4 opportunities to get the organization out of “the club”: Applicability to policing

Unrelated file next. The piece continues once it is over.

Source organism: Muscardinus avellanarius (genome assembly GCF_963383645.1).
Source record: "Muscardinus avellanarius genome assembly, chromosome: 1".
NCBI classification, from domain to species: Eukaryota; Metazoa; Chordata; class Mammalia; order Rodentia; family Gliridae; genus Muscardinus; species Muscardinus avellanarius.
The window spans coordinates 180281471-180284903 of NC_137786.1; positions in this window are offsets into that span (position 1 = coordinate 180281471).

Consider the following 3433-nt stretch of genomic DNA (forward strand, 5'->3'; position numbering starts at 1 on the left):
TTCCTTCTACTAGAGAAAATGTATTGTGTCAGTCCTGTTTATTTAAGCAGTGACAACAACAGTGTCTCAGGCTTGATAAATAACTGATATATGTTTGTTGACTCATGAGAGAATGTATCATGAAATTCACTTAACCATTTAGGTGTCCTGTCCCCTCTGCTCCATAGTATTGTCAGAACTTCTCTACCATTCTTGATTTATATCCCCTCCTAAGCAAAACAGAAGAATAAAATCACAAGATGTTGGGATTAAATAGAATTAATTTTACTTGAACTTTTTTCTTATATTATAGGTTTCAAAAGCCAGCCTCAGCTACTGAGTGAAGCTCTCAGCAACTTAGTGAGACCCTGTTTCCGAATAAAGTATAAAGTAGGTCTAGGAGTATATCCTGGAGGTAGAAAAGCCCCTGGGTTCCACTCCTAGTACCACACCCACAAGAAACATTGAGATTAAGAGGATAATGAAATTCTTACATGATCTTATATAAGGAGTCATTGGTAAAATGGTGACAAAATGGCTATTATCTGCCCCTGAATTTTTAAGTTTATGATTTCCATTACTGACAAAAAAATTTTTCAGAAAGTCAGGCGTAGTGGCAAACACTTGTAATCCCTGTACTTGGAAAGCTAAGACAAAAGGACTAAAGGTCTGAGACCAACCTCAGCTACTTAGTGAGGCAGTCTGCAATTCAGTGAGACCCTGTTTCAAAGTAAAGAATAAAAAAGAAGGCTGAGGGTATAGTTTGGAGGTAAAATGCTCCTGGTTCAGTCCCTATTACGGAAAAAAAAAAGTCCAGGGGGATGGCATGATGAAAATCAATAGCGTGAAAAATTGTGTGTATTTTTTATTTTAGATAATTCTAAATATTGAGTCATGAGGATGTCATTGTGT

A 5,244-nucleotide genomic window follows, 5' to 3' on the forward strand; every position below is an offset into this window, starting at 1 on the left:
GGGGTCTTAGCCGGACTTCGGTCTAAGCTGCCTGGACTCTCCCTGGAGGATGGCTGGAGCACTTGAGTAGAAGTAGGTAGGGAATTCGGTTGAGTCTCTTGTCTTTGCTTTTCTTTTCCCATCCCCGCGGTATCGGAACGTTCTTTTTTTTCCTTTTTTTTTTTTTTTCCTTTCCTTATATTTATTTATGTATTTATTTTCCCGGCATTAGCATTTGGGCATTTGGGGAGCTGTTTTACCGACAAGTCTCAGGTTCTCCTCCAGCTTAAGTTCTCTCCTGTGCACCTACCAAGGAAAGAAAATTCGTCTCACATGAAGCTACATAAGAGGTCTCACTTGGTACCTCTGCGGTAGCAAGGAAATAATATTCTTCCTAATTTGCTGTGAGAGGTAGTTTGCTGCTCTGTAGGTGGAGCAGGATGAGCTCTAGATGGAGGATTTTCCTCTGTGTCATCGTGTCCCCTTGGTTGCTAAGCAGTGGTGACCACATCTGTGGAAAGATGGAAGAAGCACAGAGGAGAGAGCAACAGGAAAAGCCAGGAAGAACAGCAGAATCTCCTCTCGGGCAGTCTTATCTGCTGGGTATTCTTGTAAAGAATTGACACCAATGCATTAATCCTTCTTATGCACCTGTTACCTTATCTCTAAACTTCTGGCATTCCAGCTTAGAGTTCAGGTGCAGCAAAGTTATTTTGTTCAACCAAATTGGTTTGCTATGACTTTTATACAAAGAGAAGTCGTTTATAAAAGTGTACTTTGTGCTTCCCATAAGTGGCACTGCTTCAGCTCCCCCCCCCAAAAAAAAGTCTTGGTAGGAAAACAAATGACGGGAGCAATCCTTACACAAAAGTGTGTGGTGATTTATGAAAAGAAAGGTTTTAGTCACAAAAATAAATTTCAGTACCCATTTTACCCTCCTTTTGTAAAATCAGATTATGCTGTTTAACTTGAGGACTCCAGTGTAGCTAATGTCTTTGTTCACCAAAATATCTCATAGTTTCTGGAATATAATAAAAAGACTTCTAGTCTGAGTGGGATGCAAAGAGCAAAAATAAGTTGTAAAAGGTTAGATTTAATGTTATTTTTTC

The authors suggest four opportunities to dig an organization out of an insular environment. First, performance needs to be a centerpiece of promotability factors. When friendships or subjective issues are focal points of promotions it sends an organizational message that the pathway for advancement is not working hard. Instead, it is working for those in power, which crushes ongoing momentum efforts. Police organizations in particular are always on an uphill march and need every person to be on the winning team for the progress that needs to take place. Letting friends or inner-circles have a lack of accountability does not help mobilize the workforce in our heaviest lift yet- sustaining an above-average service during every contact we make. Second, there are few issues within a police organization that should be held close to the chest (i.e.- internal affairs investigations or sensitive investigations). Beyond that, we build the best commitments from people being in the know and empowering them with information to help them do their jobs better. When a small group is privy to what’s really going on, the majority of the organization is in the dark and cannot be expected to have the ability to do its best work. Internal transparency builds trust and more importantly- ownership.  Third, executives should be thinking about strategic succession planning rather than waiting for retirements to occur and making picks in the moment. When there is a more formal approach to succession planning, departments usually build more buy-in and elicit better work outputs from people. Finally, leaders build momentum by connecting with as many people as possible; thus building opportunities for everyone and more importantly – connection.  Understanding the basic needs of people, appreciating the contributions of others, and helping them achieve their potential are building blocks of successful organizations (Stallard, 2007). The Gallup Organization has extensively studied work engagement, with one of the best measures of work engagement being connected to the Gallup Q12 survey, which asks whether people in your organization care for you, develop you, and respect your opinion. Businesses with higher Q12 scores experience higher productivity, profitability, customer satisfaction, and less liability (Buckingham, 2011). Those who are insular limit the abilities of work engagement and limiting an organization’s true potential.